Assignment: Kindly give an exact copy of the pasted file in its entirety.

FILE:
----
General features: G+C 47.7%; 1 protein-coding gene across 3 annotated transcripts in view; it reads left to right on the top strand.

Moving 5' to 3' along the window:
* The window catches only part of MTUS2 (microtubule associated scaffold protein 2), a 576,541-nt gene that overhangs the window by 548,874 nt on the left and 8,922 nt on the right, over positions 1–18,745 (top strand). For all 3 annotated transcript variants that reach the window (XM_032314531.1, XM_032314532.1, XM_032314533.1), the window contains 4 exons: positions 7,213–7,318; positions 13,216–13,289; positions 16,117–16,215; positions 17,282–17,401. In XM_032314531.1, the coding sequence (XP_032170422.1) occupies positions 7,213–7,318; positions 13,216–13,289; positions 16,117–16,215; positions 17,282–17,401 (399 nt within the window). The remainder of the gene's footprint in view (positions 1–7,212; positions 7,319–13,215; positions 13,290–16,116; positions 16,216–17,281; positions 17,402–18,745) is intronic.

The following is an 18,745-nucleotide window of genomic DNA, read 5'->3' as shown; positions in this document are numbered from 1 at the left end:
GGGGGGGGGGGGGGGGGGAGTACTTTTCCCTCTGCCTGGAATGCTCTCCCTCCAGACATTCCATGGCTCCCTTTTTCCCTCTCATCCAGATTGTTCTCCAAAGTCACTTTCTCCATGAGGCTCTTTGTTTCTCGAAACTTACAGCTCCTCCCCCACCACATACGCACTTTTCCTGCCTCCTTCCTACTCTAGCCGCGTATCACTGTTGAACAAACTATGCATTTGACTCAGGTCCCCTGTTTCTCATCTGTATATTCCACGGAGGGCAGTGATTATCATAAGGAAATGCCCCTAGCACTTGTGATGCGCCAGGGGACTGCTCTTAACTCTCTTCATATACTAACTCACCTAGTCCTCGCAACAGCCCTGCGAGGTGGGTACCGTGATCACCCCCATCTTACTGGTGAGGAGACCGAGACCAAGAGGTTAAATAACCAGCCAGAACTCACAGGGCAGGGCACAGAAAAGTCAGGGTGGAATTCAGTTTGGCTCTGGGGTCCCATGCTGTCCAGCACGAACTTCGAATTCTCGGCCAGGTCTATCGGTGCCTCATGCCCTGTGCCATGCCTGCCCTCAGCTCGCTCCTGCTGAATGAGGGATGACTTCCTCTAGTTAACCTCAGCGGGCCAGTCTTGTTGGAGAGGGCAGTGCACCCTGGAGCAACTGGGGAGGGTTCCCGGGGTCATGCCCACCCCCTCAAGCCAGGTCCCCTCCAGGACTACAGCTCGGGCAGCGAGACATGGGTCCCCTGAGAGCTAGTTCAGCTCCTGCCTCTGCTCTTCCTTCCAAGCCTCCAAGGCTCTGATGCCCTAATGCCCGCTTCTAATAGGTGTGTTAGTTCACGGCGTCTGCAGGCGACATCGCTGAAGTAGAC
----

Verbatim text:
General features: G+C 47.7%; 1 protein-coding gene across 3 annotated transcripts in view; it reads left to right on the top strand.

Moving 5' to 3' along the window:
* The window catches only part of MTUS2 (microtubule associated scaffold protein 2), a 576,541-nt gene that overhangs the window by 548,874 nt on the left and 8,922 nt on the right, over positions 1–18,745 (top strand). For all 3 annotated transcript variants that reach the window (XM_032314531.1, XM_032314532.1, XM_032314533.1), the window contains 4 exons: positions 7,213–7,318; positions 13,216–13,289; positions 16,117–16,215; positions 17,282–17,401. In XM_032314531.1, the coding sequence (XP_032170422.1) occupies positions 7,213–7,318; positions 13,216–13,289; positions 16,117–16,215; positions 17,282–17,401 (399 nt within the window). The remainder of the gene's footprint in view (positions 1–7,212; positions 7,319–13,215; positions 13,290–16,116; positions 16,216–17,281; positions 17,402–18,745) is intronic.

The following is an 18,745-nucleotide window of genomic DNA, read 5'->3' as shown; positions in this document are numbered from 1 at the left end:
GGGGGGGGGGGGGGGGGGAGTACTTTTCCCTCTGCCTGGAATGCTCTCCCTCCAGACATTCCATGGCTCCCTTTTTCCCTCTCATCCAGATTGTTCTCCAAAGTCACTTTCTCCATGAGGCTCTTTGTTTCTCGAAACTTACAGCTCCTCCCCCACCACATACGCACTTTTCCTGCCTCCTTCCTACTCTAGCCGCGTATCACTGTTGAACAAACTATGCATTTGACTCAGGTCCCCTGTTTCTCATCTGTATATTCCACGGAGGGCAGTGATTATCATAAGGAAATGCCCCTAGCACTTGTGATGCGCCAGGGGACTGCTCTTAACTCTCTTCATATACTAACTCACCTAGTCCTCGCAACAGCCCTGCGAGGTGGGTACCGTGATCACCCCCATCTTACTGGTGAGGAGACCGAGACCAAGAGGTTAAATAACCAGCCAGAACTCACAGGGCAGGGCACAGAAAAGTCAGGGTGGAATTCAGTTTGGCTCTGGGGTCCCATGCTGTCCAGCACGAACTTCGAATTCTCGGCCAGGTCTATCGGTGCCTCATGCCCTGTGCCATGCCTGCCCTCAGCTCGCTCCTGCTGAATGAGGGATGACTTCCTCTAGTTAACCTCAGCGGGCCAGTCTTGTTGGAGAGGGCAGTGCACCCTGGAGCAACTGGGGAGGGTTCCCGGGGTCATGCCCACCCCCTCAAGCCAGGTCCCCTCCAGGACTACAGCTCGGGCAGCGAGACATGGGTCCCCTGAGAGCTAGTTCAGCTCCTGCCTCTGCTCTTCCTTCCAAGCCTCCAAGGCTCTGATGCCCTAATGCCCGCTTCTAATAGGTGTGTTAGTTCACGGCGTCTGCAGGCGACATCGCTGAAGTAGAC